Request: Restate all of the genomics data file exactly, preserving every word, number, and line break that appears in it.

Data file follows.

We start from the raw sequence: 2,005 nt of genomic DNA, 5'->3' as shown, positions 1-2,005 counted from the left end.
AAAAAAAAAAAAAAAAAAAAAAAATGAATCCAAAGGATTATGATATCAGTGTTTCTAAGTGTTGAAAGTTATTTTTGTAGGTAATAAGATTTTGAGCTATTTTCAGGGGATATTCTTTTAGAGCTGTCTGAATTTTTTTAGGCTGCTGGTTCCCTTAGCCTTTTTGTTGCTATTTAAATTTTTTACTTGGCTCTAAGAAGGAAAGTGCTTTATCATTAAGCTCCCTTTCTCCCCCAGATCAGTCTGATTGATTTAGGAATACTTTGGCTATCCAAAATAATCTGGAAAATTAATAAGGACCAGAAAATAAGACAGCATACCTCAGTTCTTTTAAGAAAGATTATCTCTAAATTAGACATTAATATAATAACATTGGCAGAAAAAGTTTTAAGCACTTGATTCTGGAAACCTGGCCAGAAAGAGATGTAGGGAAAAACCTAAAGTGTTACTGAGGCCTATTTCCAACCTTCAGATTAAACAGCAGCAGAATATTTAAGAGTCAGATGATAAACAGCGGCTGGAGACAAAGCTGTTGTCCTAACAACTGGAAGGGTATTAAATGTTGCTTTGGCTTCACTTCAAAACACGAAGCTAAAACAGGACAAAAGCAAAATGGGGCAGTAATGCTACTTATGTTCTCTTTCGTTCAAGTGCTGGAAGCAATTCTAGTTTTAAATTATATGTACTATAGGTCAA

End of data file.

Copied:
We start from the raw sequence: 2,005 nt of genomic DNA, 5'->3' as shown, positions 1-2,005 counted from the left end.
AAAAAAAAAAAAAAAAAAAAAAAATGAATCCAAAGGATTATGATATCAGTGTTTCTAAGTGTTGAAAGTTATTTTTGTAGGTAATAAGATTTTGAGCTATTTTCAGGGGATATTCTTTTAGAGCTGTCTGAATTTTTTTAGGCTGCTGGTTCCCTTAGCCTTTTTGTTGCTATTTAAATTTTTTACTTGGCTCTAAGAAGGAAAGTGCTTTATCATTAAGCTCCCTTTCTCCCCCAGATCAGTCTGATTGATTTAGGAATACTTTGGCTATCCAAAATAATCTGGAAAATTAATAAGGACCAGAAAATAAGACAGCATACCTCAGTTCTTTTAAGAAAGATTATCTCTAAATTAGACATTAATATAATAACATTGGCAGAAAAAGTTTTAAGCACTTGATTCTGGAAACCTGGCCAGAAAGAGATGTAGGGAAAAACCTAAAGTGTTACTGAGGCCTATTTCCAACCTTCAGATTAAACAGCAGCAGAATATTTAAGAGTCAGATGATAAACAGCGGCTGGAGACAAAGCTGTTGTCCTAACAACTGGAAGGGTATTAAATGTTGCTTTGGCTTCACTTCAAAACACGAAGCTAAAACAGGACAAAAGCAAAATGGGGCAGTAATGCTACTTATGTTCTCTTTCGTTCAAGTGCTGGAAGCAATTCTAGTTTTAAATTATATGTACTATAGGTCAA